Afro-American Historical and Genealogical Society - Jean Sampson Scott Greater New York Chapter
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Sons & Daughters US Middle Passage Interview

An interview with chapter member Ruth D. Hunt and SDUMP founder Dr. Evelyn Aniton McDowell on WABC TV (New York), Channel 7's "Here and Now".

Harlem conference teaches families skills to track ancestry 





In Manhattan, some residents are learning how to obtain information about their own personal family history.

The Church of Jesus Christ of Latter-Day Saints, together with the [Jean Sampson Scott Greater New York Chapter of the] Afro-American Historical and Genealogical Society hosted its 15th annual Harlem genealogical conference Saturday. The free event highlighted tools on researching ancestors that were enslaved in the U.S. It also gave locals a chance to ask questions they had while conducting their family tree research. 

One attendee, Ayana Mckanney said “my mother and I are looking into our family history after doing an DNA test. We’ve realized quite a few surprising facts and we’re really looking to get some answers on our history.” 

To join the society and learn more about your family history visit

Video highlights from the conference





Ruth D. Hunt Honored by The Department of Defense

On behalf of a grateful nation and the staff of The United States of America Vietnam War Commemoration, the Department of Defense  awards Ruth D. Hunt with a Certificate of Appreciation Award.
On Friday,  June 22nd,  2018 during the 127th Constitution Congress of the National Society of the Daughters of the American Revolution Headquarters,  at Constitution Hall in Washington, DC. Ms. Hunt received a once in a lifetime award from the United States of America Department of Defense, James T. Jackson, , U.S. Major Gereral, U.S. Army, Retired and Nancy Zwetsch, NYS Regent, NSDAR. 

Samuel Anderson: The Last Flatbush Slave

Augustus W. Harris
Samuel Anderson, my great-great-grandfather, was born 17 February 1813 at Jeremiah Lott’s farm, on Flatbush Avenue near Cortelyou Road.  His mother was Isabella Butler, a slave in Jeremiah Lott’s house, while his father, Samuel Anderson, was owned by Richard Remsen.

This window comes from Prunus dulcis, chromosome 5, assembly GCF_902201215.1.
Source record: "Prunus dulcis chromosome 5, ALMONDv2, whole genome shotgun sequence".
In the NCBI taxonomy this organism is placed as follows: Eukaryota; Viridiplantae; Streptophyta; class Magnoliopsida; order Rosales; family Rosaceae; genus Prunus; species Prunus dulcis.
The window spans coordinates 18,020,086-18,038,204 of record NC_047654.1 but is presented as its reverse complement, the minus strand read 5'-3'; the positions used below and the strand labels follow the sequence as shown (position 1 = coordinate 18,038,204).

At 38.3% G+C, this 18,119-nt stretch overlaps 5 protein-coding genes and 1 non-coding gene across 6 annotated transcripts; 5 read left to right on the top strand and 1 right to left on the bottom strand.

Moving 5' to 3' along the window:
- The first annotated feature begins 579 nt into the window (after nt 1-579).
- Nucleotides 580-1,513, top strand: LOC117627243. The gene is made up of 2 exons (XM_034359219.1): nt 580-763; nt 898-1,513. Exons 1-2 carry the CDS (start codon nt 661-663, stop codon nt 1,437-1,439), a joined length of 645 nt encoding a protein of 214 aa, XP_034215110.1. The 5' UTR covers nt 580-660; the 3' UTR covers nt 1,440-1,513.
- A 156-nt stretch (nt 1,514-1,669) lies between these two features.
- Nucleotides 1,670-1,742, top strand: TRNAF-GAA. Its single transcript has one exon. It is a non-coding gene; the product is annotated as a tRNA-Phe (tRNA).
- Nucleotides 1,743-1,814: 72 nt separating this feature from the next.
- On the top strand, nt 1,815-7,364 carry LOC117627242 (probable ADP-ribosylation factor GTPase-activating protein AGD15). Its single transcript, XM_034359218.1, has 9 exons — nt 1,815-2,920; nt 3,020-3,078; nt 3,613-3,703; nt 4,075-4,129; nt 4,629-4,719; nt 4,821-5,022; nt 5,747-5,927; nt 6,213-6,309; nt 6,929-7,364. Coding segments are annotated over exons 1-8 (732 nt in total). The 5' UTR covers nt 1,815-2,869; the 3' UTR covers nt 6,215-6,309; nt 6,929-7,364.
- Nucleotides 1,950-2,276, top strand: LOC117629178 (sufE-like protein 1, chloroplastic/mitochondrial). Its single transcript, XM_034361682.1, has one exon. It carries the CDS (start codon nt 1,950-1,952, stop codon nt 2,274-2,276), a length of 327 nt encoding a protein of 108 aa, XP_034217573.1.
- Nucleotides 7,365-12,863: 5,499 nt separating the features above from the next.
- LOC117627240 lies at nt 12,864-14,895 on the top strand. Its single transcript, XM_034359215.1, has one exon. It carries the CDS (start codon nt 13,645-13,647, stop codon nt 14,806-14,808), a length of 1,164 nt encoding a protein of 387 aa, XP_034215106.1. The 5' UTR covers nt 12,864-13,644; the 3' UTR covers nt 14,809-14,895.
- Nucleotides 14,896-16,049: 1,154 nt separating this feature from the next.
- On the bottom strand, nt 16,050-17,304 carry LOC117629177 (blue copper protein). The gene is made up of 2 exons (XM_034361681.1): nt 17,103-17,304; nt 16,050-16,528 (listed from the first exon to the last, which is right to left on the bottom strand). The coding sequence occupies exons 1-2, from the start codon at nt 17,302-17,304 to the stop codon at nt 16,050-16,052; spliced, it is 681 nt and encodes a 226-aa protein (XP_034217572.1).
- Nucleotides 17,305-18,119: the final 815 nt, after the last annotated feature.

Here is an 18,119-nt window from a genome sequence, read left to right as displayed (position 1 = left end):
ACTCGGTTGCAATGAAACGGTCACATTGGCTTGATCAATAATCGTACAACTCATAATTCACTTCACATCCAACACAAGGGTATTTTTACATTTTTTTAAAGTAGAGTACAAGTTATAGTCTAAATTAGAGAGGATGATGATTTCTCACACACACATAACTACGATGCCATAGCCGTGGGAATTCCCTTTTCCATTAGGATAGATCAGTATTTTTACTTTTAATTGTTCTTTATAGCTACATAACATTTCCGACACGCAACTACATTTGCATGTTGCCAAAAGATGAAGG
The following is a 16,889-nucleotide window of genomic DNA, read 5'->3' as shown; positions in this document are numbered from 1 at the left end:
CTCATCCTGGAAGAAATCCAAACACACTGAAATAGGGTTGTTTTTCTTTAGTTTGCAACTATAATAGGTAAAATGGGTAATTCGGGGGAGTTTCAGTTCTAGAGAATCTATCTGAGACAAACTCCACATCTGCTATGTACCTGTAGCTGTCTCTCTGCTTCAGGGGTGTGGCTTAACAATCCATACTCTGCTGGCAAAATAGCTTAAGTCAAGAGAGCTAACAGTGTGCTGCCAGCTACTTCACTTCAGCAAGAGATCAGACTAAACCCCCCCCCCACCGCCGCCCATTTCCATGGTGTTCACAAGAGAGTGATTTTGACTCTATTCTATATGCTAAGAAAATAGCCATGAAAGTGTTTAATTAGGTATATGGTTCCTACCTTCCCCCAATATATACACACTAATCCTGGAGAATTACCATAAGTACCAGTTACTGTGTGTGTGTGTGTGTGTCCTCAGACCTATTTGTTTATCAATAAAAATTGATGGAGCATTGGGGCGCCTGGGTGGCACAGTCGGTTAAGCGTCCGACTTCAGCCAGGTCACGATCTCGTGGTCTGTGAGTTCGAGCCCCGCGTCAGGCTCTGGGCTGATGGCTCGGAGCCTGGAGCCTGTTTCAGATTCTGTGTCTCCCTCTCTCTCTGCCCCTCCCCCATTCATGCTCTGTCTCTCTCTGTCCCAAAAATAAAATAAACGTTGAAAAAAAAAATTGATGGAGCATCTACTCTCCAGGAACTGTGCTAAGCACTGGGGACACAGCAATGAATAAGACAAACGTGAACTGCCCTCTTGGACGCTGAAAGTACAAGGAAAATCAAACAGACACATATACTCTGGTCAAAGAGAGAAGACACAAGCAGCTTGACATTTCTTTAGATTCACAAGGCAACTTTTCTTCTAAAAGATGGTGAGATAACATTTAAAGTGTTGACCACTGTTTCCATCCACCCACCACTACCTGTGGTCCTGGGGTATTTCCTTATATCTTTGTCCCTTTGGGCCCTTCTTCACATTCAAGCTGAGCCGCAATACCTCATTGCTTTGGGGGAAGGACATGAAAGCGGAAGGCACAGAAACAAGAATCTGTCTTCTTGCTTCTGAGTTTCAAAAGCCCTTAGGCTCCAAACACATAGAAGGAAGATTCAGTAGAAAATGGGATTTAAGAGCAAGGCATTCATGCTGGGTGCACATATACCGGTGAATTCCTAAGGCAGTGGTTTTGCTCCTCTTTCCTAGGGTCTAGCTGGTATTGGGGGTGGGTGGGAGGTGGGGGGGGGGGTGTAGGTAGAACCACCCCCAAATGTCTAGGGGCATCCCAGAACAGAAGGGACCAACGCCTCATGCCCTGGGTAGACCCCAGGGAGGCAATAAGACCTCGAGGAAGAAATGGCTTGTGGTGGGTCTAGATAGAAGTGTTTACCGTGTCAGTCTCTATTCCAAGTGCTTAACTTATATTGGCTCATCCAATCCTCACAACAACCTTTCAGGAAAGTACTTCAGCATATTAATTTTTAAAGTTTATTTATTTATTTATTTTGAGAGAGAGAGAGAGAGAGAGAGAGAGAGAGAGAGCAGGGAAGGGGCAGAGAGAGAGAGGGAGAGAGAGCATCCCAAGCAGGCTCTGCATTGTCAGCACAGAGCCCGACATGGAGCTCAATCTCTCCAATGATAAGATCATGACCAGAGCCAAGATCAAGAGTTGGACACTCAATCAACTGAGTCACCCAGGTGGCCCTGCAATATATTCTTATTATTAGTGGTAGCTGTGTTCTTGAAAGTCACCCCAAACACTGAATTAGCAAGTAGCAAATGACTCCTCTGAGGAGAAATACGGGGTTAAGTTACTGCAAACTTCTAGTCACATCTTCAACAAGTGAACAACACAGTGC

In 1813, Flatbush Town, a small farming community, was the leading center for slave holding in Kings County.  Seventy-three percent of its households owned at least one slave and over sixty percent owned five or more slaves.  The average per household was 5.7 slaves.
Stories about Flatbush farm life say the farms produced almost everything they needed, including supplies, clothing and food.  Farmers divided the work by gender and everyone (slaves, owners, and bond servants) shared the chores.
Men collected timber, cultivated and harvested crops, tended animals, hunted, and mended tools. Women were responsible for the domestic work, including cooking, sewing, washing, ironing, soap and candle making, egg gathering, and taking care of poultry.  Slaves, both male and female, were also responsible for tending the fireplace, cleaning the chimney, and slaughtering animals.


July 27
AAHGS-NY Trip to Historic Huguenot Street
Destination: Historic Huguenot Street ( “In 1677, a group of Huguenot families established a community in the Hudson Valley of ...

July 29
Genealogical Institute on Federal Records (Gen-Fed) 2019
The Genealogical Institute on Federal Records has announced its 2019 list of lecturers and topics for the week-long course to ...

October 10
40th Annual AAHGS National Conference 2019, College Park, MD
The AAHGS Annual Conference is the largest international African American conference that promotes African-ancestored family history, genealogy, and cultural diversity ...

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